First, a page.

Friday, October 5, 2012

Risk of flu varies by job, condition, age

Teachers, day care staff, others, urged to get shot
By Nick Tabor, New Era Senior Staff Writer
Though the traditional flu season doesn’t begin until October, four of the 18 or so staff members at Kidz Academy are already sick, said the director, Eva Akpom.
Between all the hugging and cleaning they do, and the kids’ sneezing and coughing, the staff members have more exposure to germs than most of the public, Akpom said.
Many local businesses — including Kroger, Walgreen’s and even, from 9:30 this morning to 5:30 tonight, Cash Express — in addition to the medical offices — are now offering the influenza vaccine.
Health officials say everyone should get immunized. A shot from last year isn’t good enough, as there are now two new flu strains circulating, according to reports from the Centers for Disease Control and Prevention.
But some groups, such as people who work with children all day, stand especially high risks of infection if they don’t get shots.
The flu is a viral infection that attacks the respiratory system — the nose, throat and lungs, according to the Mayo Clinic’s website. People can breathe the virus’ droplets in directly, but they can also pick them up from door knobs, stairway rails, computer keyboards and other objects, then transfer the droplets to their mouths, noses or eyes.
Since the viruses are always changing, antibodies developed from previous vaccinations don’t necessarily help whenever flu season rolls around again.
In Chicago, the Department of Public Health and the University of Chicago Medicine are offering free vaccines to all the city’s taxi and limousine drivers.
They had an outdoor clinic on Tuesday at O’Hare International Airport, and they plan another for Midway Airport next week, the Chicago Tribune reports.
These drivers have different customers coming and going all day, hacking and sneezing in their backseats, which puts them at especially high risk. The Tribune notes that many also lack insurance.
At Kidz Academy, new staff members often get seriously ill, then slowly build up powerful immune systems, Akpom said. But she has seen staffers when the early wave of sickness hits.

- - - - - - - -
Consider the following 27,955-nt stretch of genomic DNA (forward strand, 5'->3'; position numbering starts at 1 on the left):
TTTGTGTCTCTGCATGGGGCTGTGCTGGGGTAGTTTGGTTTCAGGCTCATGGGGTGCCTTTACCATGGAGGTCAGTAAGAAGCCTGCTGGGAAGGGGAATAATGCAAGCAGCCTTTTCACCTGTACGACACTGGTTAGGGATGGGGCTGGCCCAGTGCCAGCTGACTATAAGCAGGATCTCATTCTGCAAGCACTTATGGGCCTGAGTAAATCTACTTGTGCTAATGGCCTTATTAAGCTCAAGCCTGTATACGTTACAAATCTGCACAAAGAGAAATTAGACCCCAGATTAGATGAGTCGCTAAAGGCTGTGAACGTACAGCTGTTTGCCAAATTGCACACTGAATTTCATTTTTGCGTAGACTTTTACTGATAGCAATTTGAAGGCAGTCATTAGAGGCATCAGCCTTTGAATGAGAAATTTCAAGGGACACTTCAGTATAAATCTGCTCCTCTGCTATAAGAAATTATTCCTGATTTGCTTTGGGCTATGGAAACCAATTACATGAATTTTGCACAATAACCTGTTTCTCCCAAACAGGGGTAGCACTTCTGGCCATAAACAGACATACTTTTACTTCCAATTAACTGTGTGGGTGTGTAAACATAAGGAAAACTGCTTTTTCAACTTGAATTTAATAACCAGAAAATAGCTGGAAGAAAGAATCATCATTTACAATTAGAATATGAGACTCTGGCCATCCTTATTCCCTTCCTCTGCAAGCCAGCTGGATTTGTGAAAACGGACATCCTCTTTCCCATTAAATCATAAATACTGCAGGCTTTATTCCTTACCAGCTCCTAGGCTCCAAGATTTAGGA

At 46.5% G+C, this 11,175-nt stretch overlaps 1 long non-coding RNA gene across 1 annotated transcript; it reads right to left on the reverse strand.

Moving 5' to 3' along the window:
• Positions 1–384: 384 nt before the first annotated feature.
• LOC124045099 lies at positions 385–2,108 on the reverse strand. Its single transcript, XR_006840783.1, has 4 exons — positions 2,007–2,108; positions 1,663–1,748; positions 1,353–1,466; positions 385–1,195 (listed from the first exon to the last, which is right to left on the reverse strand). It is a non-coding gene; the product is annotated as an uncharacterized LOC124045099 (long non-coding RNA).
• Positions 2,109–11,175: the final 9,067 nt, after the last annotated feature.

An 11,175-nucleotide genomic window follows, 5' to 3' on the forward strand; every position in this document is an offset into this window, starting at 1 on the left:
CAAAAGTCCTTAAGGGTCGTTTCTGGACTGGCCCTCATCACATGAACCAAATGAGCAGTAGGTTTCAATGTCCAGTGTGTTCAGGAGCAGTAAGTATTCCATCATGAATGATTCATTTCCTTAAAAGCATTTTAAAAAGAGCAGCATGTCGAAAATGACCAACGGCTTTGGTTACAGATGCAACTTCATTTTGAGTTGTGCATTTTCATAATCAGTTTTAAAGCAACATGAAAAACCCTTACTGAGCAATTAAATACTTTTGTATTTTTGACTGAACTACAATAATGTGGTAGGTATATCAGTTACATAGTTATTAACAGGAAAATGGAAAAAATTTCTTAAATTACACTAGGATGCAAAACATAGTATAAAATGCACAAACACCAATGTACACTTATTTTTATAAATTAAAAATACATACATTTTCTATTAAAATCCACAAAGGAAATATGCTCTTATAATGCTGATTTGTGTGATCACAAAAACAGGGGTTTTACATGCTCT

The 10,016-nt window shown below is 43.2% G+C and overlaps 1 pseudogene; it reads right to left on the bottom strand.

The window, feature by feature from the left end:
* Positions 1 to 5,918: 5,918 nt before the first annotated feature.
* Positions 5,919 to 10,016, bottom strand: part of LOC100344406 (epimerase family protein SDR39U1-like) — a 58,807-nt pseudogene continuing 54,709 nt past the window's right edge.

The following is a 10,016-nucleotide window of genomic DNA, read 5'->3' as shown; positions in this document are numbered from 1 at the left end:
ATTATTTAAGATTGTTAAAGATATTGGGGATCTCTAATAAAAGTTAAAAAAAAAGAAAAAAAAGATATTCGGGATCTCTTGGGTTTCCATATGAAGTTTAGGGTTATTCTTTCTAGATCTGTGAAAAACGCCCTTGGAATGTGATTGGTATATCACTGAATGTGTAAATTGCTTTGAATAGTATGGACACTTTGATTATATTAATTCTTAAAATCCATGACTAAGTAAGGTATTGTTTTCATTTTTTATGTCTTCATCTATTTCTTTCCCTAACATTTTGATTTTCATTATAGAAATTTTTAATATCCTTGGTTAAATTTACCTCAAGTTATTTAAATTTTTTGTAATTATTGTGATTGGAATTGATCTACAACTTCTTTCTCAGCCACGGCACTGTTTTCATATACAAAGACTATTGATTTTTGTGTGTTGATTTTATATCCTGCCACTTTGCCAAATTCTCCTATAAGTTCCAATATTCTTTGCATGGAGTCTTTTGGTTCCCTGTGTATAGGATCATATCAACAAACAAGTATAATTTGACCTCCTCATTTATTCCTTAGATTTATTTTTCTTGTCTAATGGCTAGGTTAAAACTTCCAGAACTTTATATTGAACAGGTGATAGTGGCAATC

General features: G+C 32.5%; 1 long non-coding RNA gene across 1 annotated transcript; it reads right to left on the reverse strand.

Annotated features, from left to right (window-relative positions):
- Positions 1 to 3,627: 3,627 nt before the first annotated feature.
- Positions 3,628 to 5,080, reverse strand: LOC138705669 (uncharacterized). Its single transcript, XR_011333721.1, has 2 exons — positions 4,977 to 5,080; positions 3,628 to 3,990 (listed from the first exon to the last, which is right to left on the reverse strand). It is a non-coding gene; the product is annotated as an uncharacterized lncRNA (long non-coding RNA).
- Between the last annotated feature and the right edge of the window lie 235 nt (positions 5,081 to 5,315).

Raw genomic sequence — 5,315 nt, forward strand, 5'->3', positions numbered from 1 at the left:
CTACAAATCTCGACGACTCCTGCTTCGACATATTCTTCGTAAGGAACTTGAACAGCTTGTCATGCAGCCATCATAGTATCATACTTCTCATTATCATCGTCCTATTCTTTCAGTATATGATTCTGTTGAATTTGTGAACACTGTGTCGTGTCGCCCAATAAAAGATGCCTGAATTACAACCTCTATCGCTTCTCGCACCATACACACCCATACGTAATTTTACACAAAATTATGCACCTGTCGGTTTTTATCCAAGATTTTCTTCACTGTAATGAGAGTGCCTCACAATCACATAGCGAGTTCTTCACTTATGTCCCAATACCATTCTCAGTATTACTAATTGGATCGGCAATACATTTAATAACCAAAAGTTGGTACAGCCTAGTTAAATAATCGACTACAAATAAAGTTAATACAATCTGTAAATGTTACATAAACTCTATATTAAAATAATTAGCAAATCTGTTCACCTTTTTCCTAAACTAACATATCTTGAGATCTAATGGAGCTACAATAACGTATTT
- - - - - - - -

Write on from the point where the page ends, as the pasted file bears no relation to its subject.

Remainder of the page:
No one deals with a higher concentration of sick clients than health care professionals. In particular, hospitals and long-term care facilities, such as nursing homes, are vulnerable to virus outbreaks if their populations don’t get vaccinated, the CDC reports.
And there are factors beyond occupation and environment that make people vulnerable.
Children younger than 5, but especially those younger than 2, stand a high risk, the CDC reports. So do adults age 65 and older.
American Indians and Alaskan natives seem to stand unusually high risks, the CDC reports.
And anyone with the following disorders should make sure to get a vaccine, according to the CDC: asthma, lung and heart disease, kidney and liver disorders and neurological conditions, among others.
Next week parents of public school students will get forms and letters regarding flu shot, said Mark Pyle, director of the Christian County Health Department. They can opt to get their kids vaccinated at school.
Anyone can walk into the health department between 8 a.m. and 4 p.m. on weekdays to get a shot. It costs $20, but the department accepts Humana, Medicaid and Medicare insurance, Pyle said.
Pyle urges all the counties residents older than six months to get the shot.

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